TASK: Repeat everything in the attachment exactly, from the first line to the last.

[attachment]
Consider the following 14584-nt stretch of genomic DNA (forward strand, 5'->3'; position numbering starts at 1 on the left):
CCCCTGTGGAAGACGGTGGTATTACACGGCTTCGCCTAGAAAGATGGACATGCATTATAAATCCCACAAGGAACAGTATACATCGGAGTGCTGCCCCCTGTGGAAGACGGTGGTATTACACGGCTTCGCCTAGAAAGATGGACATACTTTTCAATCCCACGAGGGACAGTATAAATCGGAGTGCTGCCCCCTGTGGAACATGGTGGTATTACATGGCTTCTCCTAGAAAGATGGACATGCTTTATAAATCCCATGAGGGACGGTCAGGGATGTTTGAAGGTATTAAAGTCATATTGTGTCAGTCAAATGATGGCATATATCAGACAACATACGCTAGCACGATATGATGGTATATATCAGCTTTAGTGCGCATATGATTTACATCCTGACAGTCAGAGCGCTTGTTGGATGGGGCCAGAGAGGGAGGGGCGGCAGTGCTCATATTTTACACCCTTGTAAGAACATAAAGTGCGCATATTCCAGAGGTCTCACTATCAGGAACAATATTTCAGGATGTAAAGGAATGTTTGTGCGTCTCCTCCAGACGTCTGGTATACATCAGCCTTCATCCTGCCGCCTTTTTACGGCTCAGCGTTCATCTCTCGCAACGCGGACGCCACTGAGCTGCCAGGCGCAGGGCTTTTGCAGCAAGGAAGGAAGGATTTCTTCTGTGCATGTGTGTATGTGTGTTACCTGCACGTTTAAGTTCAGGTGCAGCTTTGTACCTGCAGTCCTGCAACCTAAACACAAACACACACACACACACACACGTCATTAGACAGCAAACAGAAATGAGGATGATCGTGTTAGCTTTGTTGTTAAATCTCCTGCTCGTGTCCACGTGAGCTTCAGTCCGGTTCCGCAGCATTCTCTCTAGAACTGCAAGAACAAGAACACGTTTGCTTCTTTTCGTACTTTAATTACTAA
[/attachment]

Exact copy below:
Consider the following 14584-nt stretch of genomic DNA (forward strand, 5'->3'; position numbering starts at 1 on the left):
CCCCTGTGGAAGACGGTGGTATTACACGGCTTCGCCTAGAAAGATGGACATGCATTATAAATCCCACAAGGAACAGTATACATCGGAGTGCTGCCCCCTGTGGAAGACGGTGGTATTACACGGCTTCGCCTAGAAAGATGGACATACTTTTCAATCCCACGAGGGACAGTATAAATCGGAGTGCTGCCCCCTGTGGAACATGGTGGTATTACATGGCTTCTCCTAGAAAGATGGACATGCTTTATAAATCCCATGAGGGACGGTCAGGGATGTTTGAAGGTATTAAAGTCATATTGTGTCAGTCAAATGATGGCATATATCAGACAACATACGCTAGCACGATATGATGGTATATATCAGCTTTAGTGCGCATATGATTTACATCCTGACAGTCAGAGCGCTTGTTGGATGGGGCCAGAGAGGGAGGGGCGGCAGTGCTCATATTTTACACCCTTGTAAGAACATAAAGTGCGCATATTCCAGAGGTCTCACTATCAGGAACAATATTTCAGGATGTAAAGGAATGTTTGTGCGTCTCCTCCAGACGTCTGGTATACATCAGCCTTCATCCTGCCGCCTTTTTACGGCTCAGCGTTCATCTCTCGCAACGCGGACGCCACTGAGCTGCCAGGCGCAGGGCTTTTGCAGCAAGGAAGGAAGGATTTCTTCTGTGCATGTGTGTATGTGTGTTACCTGCACGTTTAAGTTCAGGTGCAGCTTTGTACCTGCAGTCCTGCAACCTAAACACAAACACACACACACACACACACGTCATTAGACAGCAAACAGAAATGAGGATGATCGTGTTAGCTTTGTTGTTAAATCTCCTGCTCGTGTCCACGTGAGCTTCAGTCCGGTTCCGCAGCATTCTCTCTAGAACTGCAAGAACAAGAACACGTTTGCTTCTTTTCGTACTTTAATTACTAA